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Consumer prices in the country not slowing anytime soon

Consumer prices in South Africa will not be slowing down any time soon as headline inflation showed no signs of decelerating in February due to rising food and oil prices. Photo: African News Agency (ANA)

Consumer prices in South Africa will not be slowing down any time soon as headline inflation showed no signs of decelerating in February due to rising food and oil prices. Photo: African News Agency (ANA)

Published Mar 24, 2022

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CONSUMER prices in South Africa will not be slowing down any time soon as headline inflation showed no signs of decelerating in February due to rising food and oil prices.

Data from Statistics South Africa (StatsSA) yesterday, showed that the annual consumer inflation (CPI) held steady at 5.7 percent in February, unchanged from January.

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StatsSA said the annual food and non-alcoholic beverages inflation rose for the third month in a row in February, with the rate increasing to 6.4 percent from 5.7 percent in January.

StatsSA director of CPI Lekau Ranoto said food inflation was driven primarily by grain-based products such as breads and cereals, and meat, which make up the bulk of the food basket.

Maize meal, white bread and fish registered large price increases in February.

In rand terms, a loaf of white bread was on average 69 cents more expensive in February than in January, up to R16.16 from R15.47 a month before.

“After decreasing steadily for eight months, annual bread and cereals inflation jumped to 3.7 percent in February from 1.5 percent in January,” Ranoto said.

“Prices climbed by 2.4 percent, representing the biggest monthly increase for this category since the beginning of 2019.”

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Fuel prices also increased by 2.9 percent in February after softening in January.

The price of inland 95-octane petrol climbed by 53 cents from January to reach R20.14 per litre, shy of the record high of R20.29 reached in December.

This February inflation print largely reflected the surge in grain prices as supply remains constrained following the war between Russia and Ukraine.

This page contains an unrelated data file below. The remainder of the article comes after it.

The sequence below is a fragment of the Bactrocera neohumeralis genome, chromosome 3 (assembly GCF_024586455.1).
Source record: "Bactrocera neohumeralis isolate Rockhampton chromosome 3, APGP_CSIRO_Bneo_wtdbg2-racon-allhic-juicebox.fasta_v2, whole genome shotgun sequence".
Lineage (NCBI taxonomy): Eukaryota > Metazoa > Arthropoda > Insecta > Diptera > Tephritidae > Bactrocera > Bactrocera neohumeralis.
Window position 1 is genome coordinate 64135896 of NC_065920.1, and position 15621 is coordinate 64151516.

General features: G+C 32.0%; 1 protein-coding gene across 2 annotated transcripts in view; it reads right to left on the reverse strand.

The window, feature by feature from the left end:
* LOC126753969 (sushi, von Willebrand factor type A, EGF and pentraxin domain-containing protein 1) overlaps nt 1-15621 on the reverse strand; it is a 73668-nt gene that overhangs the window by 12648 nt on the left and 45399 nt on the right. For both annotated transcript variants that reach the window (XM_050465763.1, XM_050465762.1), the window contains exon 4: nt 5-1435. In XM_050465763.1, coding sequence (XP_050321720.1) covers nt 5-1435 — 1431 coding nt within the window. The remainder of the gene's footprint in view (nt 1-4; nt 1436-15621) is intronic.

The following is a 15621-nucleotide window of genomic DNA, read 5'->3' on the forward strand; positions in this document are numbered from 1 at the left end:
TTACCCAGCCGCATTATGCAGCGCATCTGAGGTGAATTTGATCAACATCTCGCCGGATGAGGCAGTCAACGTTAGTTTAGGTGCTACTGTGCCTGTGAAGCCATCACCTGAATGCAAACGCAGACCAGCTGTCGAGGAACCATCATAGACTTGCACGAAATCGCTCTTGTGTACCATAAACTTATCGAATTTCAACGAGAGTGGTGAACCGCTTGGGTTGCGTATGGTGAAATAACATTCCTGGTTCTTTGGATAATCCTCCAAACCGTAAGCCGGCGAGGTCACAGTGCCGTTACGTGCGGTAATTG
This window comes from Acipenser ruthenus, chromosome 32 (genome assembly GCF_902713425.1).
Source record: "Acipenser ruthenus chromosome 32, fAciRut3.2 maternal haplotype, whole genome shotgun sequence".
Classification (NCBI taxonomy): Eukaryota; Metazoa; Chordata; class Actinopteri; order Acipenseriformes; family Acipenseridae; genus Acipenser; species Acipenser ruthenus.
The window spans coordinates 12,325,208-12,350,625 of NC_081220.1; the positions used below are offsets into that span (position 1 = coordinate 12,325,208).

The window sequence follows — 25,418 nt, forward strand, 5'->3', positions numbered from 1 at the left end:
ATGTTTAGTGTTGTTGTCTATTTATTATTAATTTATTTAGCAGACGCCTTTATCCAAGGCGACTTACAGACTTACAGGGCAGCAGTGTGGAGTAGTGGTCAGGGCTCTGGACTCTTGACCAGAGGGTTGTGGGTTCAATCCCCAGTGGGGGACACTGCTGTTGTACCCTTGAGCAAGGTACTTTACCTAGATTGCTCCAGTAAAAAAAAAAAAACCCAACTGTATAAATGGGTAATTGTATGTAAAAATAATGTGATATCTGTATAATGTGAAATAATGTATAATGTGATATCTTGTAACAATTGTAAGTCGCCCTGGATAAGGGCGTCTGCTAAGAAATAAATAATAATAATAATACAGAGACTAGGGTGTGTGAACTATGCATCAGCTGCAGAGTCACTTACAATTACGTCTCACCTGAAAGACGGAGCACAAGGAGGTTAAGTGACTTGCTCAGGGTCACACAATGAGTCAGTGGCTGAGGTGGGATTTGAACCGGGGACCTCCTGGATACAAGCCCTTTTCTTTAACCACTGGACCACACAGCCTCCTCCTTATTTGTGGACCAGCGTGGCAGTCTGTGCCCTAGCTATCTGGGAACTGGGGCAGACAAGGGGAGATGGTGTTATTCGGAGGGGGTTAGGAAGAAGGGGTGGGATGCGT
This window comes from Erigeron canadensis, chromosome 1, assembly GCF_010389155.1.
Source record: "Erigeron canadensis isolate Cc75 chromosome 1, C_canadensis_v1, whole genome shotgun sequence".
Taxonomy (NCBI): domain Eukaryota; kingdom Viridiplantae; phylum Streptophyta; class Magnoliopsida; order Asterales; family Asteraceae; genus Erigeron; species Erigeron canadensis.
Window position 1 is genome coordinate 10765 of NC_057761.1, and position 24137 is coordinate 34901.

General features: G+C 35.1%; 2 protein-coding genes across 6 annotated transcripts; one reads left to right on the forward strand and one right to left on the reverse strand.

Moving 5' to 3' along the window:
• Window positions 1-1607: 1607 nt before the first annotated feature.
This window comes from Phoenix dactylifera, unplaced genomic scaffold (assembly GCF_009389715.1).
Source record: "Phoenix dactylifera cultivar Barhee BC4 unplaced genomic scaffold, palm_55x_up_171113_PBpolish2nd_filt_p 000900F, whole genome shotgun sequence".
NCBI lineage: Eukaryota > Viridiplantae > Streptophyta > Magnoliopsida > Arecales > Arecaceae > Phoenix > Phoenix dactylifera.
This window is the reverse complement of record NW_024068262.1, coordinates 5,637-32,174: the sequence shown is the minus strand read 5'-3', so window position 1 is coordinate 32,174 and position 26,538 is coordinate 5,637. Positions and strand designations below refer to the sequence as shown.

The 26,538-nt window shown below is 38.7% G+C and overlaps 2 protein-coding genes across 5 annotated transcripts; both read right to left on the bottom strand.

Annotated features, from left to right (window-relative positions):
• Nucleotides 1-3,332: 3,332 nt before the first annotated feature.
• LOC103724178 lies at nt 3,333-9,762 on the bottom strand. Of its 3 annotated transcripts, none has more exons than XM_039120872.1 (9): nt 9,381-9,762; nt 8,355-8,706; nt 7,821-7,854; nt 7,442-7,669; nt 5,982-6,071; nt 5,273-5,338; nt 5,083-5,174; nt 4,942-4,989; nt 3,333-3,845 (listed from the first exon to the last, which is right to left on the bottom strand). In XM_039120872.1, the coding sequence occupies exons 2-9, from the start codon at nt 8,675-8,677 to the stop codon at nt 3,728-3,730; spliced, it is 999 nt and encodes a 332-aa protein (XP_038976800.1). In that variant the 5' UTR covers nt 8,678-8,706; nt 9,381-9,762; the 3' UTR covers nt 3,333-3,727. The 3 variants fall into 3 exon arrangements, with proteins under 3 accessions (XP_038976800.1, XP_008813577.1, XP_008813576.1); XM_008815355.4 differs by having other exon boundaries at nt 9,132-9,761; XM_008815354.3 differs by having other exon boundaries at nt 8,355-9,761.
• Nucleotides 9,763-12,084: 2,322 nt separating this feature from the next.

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However, Investec chief economist Annabel Bishop said South Africa was already showing high food and fuel price inflation before the Russian/Ukraine war began on February 24.

“Consequently, the full effects of the war’s impact on oil and so fuel prices will only come through in April,” Bishop said.

“So too international food prices climbed by 12.3 percent month-on-month in the final February reading, which will impact March and April’s domestic food costs.”

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On a monthly basis, inflation increased by 0.6 percent between January and February.

Annual core inflation, however, remained steady at 3.5 percent in February, still suggestive of a slow economic recovery.

Upside risks to the inflation outlook are forecast to result in prices hovering above the 4.5 percent midpoint of the target range throughout the year, breaching the 6 percent upper limit in some months.

Nedbank economist Candice Reddy said the risks to the inflation outlook had increased tremendously as the ongoing war between Russia and Ukraine had exacerbated the supply-demand imbalances, particularly for certain food and energy commodities.

“Given these two economies’ dominance in the world market, the duration and severity of the conflict will determine the extent of price pressures,” Reddy said.

“(Rising Covid-19 cases in China), combined with the impacts of the war, will probably worsen and prolong supply chain bottlenecks, placing further upward pressure on prices.”

The US Federal Reserve hiked rates last week, with the possibility of a more aggressive tightening of monetary policy in the months ahead.

The South African Reserve Bank (SARB) is also expected to be hawkish and continue increasing interest rates, probably faster than previously expected to slow the inflation rate.

BNP Paribas South Africa yesterday revised upwards its inflation forecast, saying it now saw scope for inflation to average 6.5 percent in 2022, up from our prior 6.0 percent estimate.

BNP senior economist Jeffrey Schultz said the SARB could be more aggressive later in the year to counter the risk of more problematic inflation expectations.

“While we don’t (yet) see the SARB raising rates by 50 basis points this meeting, front-loading more aggressive rate hikes in coming meetings could well become the strategy as the SARB looks to nip inflation expectations in the bud,” he said.

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BUSINESS REPORT ONLINE

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